Absolutely – I am used to editing and being edited and was not precious about my writing in the slightest. I’ve a healthy respect for deadlines and am able to write almost anywhere and everywhere: I wrote parts of Rose’s Vintage sitting in the car while at my daughter’s soccer practice, while she was at swim squads, and at the weekends in my bedroom with the door shut from the rest of the family noise among other places!
It was initially quite daunting to think of more than 85,000 words ahead of me, having only previously written a few short stories of only a few thousand words but at the time I started writing I was training for a marathon, and breaking down the training into manageable chunks helped me to take the same approach to writing.
I’ve also come to a new appreciation of what a collaborative process writing a novel is, and how the input from my agent initially and then my editor, has been invaluable in making the novel the best it can be.
What essentials do you need to have nearby when sitting down to write?
It’s pretty simple really – just somewhere comfortable to sit and being warm – I started writing in winter and our house has no heating, just a wood fire, so I was often writing under a layer of blankets!
Did you treat yourself to something special to celebrate your publishing deal?
I was in the middle of cleaning our house as we had recently sold it and I was filthy and up to my elbows in grot when I got the call from my agent. I had a feeling – God knows why – that I’d get a call about the book that day – it felt like a day of endings and beginnings. I think we opened a nice bottle of wine that night but it took a while to sink in. When I got the call, a few months later, that Rose’s Vintage and The Angel’s Share had sold in a bidding war to a German publisher, friends came over and brought Champagne – that was a great night! It’s also just sold to a Polish publisher, but still looking for a UK publisher though!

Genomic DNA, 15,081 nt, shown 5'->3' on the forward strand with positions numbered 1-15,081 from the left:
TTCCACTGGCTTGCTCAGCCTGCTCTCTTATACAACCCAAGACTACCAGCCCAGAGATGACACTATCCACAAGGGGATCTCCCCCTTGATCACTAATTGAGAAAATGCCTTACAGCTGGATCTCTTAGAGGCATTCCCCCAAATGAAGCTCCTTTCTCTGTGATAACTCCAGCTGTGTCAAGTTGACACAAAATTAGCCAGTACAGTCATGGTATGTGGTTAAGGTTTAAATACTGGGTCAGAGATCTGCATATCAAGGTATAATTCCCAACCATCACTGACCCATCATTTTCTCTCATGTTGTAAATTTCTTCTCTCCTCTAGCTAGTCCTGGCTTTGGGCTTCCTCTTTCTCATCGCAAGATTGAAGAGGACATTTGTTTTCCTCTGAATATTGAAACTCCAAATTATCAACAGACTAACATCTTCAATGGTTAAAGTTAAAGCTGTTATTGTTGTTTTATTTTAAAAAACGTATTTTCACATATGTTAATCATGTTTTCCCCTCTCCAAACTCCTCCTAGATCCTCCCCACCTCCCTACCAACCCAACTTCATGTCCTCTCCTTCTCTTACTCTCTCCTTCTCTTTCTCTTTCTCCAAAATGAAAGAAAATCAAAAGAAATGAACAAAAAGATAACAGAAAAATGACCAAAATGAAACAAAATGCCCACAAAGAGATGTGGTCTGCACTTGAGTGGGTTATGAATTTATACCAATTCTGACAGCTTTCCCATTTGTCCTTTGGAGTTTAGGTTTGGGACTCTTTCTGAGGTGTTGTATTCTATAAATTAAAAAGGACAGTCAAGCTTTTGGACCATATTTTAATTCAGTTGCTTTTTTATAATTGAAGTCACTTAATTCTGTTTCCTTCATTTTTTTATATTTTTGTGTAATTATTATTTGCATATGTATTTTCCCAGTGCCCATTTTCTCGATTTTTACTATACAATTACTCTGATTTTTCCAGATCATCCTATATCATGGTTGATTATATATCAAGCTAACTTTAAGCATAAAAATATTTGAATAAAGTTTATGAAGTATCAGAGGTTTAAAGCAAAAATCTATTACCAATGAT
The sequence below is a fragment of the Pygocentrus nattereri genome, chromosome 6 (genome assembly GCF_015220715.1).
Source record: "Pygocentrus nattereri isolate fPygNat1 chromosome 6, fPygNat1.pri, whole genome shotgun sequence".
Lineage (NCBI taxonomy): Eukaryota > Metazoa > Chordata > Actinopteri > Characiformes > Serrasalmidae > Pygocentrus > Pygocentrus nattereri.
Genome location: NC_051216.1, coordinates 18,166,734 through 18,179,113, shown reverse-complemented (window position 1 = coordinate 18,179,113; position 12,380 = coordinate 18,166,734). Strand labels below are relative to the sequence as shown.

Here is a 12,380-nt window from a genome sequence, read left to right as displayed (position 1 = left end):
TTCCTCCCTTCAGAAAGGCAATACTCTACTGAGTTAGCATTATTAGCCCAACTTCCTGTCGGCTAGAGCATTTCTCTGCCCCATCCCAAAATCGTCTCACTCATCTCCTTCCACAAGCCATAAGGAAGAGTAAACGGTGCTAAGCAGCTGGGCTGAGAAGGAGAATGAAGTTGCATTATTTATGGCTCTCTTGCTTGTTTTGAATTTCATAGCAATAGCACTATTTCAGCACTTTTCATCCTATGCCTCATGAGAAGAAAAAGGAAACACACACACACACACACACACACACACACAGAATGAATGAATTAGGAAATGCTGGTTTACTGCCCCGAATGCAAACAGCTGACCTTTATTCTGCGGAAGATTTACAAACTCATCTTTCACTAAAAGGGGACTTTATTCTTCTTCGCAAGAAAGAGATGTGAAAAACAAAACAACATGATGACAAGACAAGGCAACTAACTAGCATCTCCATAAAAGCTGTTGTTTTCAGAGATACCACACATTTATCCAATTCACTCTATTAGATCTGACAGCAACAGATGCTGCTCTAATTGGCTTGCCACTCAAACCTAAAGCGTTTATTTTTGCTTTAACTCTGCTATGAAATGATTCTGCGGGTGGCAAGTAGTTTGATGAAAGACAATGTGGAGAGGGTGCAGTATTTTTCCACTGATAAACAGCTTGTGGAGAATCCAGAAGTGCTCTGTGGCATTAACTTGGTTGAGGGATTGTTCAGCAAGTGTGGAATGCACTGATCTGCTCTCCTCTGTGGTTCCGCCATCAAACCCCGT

Finally have you anything exciting planned to celebrate publication day?
There will be a launch, a few days after publication, and I’m really looking forward to celebrating with family and friends and thanking them for their support and encouragement, which has been phenomenal, but on the day itself I will most likely be doing the usual school run, after-school activities and if I’m lucky, some work on my new book. I hope there will be a bottle of my favourite chardonnay in the fridge though!
Rose’s Vintage is published by Black Inc Books (Australia) on April 18 and is available as an e-book at www.amazon.co.uk or as a hard copy at www.bookdepository.com.
With her heart in tatters after a relationship break-up, Rose Bennett swaps her hometown of London for the sunny shores of Australia – but she arrives to find the Shingle Valley shrouded in winter.
As the weather improves, Rose starts to unlock the secrets of the valley – from bonfire ceremonies and wine-making traditions to eccentric locals and their histories.
Despite herself, Rose starts to fall in love: with the valley, the wines, the two children she’s helping to look after – and with the handsome and brilliant Mark Cameron, owner of the troubled Kalkari Wines estate.
What will happen when Mark’s estranged wife, the tempestuous Isabella, returns? Will Rose find a future in the Shingle Valley, or will she be forced to leave?